“Corporate World Lends Big Guns to Battle Disease,” Financial Times, Dec 2012 (Interview with John Newsome)
“A recent report from the Global Alliance for Improved Nutrition (Gain) argues that nutrition plays a critical role in supporting the health….”
The findings from Gain – a non-profit organisation that promotes public private partnerships to fight malnutrition – present an opportunity for the corporate sector, particularly food companies, to join the fight against the disease.
Companies have long contributed to the battle against HIV and Aids. Many donate money from corporate foundations or add to funds raised by employees. Some have donated large quantities of drugs to developing countries.
Increasingly, however, the corporate sector is also offering the skills and expertise of its executives. In partnership with governments and community organisations, many businesses are developing innovative programmes in areas such as social marketing, capacity building and advocacy.
“Companies such as Mac, Chevron and Levi-Strauss have given millions of dollars, much of which has come from employees as well as the corporation,” says John Newsome, head of the US HIV Initiative at the Global Business Coalition (GBC) on HIV/Aids, Tuberculosis and Malaria. “But beyond that we’re seeing new levels of engagement more broadly.”
And while many companies run workforce health programmes among their staff in severely affected countries in Africa and elsewhere – some even giving employees free anti-retroviral drugs – many are also addressing continuing infection rates in the US and Europe.
Among them is Mac, the US cosmetics group, which has been using its marketing experience to change perceptions of the disease. As well as earmarking the proceeds from its Viva Glam range for the Mac Aids Fund, Mac has been running an awareness-raising programme with the singer Fergie, who is the face of the Viva Glam line.
As part of the programme, designed to reach Britain’s African community, which accounts for nearly 50 per cent of the UK’s annual new diagnoses, Fergie has visited HIV-positive women leaders from organisations such as the African HIV Policy Network.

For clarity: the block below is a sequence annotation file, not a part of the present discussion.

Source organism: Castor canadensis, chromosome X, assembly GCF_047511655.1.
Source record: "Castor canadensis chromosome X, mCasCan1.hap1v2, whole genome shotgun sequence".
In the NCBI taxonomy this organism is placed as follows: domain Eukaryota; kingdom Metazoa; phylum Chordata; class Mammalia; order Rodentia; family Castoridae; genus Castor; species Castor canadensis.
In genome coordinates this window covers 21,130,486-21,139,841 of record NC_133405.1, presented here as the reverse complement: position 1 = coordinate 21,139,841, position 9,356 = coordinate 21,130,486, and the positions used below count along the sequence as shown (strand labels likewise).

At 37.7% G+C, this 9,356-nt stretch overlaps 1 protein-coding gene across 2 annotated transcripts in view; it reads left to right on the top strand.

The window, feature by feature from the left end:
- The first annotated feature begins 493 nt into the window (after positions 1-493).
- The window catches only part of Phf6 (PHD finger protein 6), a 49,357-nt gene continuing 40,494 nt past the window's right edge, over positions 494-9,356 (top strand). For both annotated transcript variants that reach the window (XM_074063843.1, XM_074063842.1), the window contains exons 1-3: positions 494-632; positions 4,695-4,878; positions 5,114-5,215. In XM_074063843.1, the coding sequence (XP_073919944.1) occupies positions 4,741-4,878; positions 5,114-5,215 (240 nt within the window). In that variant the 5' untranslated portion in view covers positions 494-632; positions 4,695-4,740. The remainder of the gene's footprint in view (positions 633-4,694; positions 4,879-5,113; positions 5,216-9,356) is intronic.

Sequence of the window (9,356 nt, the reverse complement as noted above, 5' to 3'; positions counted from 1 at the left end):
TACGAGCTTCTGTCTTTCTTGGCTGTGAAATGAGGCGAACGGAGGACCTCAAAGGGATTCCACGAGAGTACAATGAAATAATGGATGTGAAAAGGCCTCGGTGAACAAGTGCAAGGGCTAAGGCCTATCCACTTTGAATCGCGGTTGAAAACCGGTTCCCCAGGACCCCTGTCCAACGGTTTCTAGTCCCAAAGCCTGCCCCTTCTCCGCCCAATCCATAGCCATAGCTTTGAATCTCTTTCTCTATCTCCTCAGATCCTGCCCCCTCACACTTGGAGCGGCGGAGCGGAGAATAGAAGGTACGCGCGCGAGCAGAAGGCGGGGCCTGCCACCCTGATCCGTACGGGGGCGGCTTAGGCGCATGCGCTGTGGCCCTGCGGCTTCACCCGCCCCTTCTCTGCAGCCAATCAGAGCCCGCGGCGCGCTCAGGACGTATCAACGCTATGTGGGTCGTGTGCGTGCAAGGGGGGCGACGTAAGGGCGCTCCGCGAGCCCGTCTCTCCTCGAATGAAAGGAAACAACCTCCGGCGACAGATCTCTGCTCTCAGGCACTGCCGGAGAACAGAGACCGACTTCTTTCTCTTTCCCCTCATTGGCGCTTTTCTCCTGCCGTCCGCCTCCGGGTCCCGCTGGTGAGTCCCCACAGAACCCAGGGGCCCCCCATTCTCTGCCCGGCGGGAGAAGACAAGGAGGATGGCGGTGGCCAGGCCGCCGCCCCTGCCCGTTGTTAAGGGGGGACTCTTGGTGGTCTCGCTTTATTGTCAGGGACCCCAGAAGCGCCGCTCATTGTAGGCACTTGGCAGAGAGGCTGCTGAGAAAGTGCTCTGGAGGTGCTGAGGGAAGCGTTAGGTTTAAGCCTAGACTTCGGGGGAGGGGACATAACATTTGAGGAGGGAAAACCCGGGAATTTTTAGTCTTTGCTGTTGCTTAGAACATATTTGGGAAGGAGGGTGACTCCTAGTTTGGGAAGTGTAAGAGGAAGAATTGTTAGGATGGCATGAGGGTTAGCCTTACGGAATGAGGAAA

Education is another focus for companies, with companies such as Standard Chartered operating prevention-focused HIV education programmes. Meanwhile, in Washington DC, Pfizer, the pharmaceuticals company, is using its sales teams to support the city’s outreach efforts on HIV testing.
Moreover, companies are joining forces with other businesses. In the Washington outreach programme, for example, the initiative also draws on the resources of OraSure, the HIV testing company.
In this respect, organ-isations such as the GBC can play a convening role. “We identify where some of the biggest resource gaps are and identify companies who can meet some of those unmet needs with unique business skills and assets – and then get them to join forces,” says Mr Newsome.
Corporate expertise in areas such as strategy and performance measurement can be applied to fighting HIV-Aids. When Johnson & Johnson, the US healthcare products and services company, works with community and government partner organisations to reduce mother-to-child HIV transmission and its spread among women and young people, the company brings to the table business disciplines as well as funding.
“With the expertise that we have in strategic planning, we have partners who welcome that input,” says Sharon D’Agostino, vice-president of corporate contributions and community affairs.
Companies can also lend their brand and credibility to HIV-Aids initiatives. “Not only are we able to focus on the impact,” says Ms D’Agostino, “but also other funders would be willing to support them.”
For companies, part of the payback comes in reduced absenteeism among staff who are ill or away from work looking after relatives, lower recruitment expenditure on hiring staff to replace those too ill to work and fewer early pension pay-outs.
However, companies are also winning loyalty from employees not directly affected by the disease, and among potential recruits. “We know that these efforts are very important to those who are joining corporations around the globe,” says Ms D’Agostino.
Mr Newsome agrees. “There’s an understanding that employees benefit directly and appreciate the company’s involvement,” he says. “People like to know their company is doing good – it’s motivating and it drives retention and recruitment.”
Copyright 2009 The Financial Times Ltd. All rights reserved.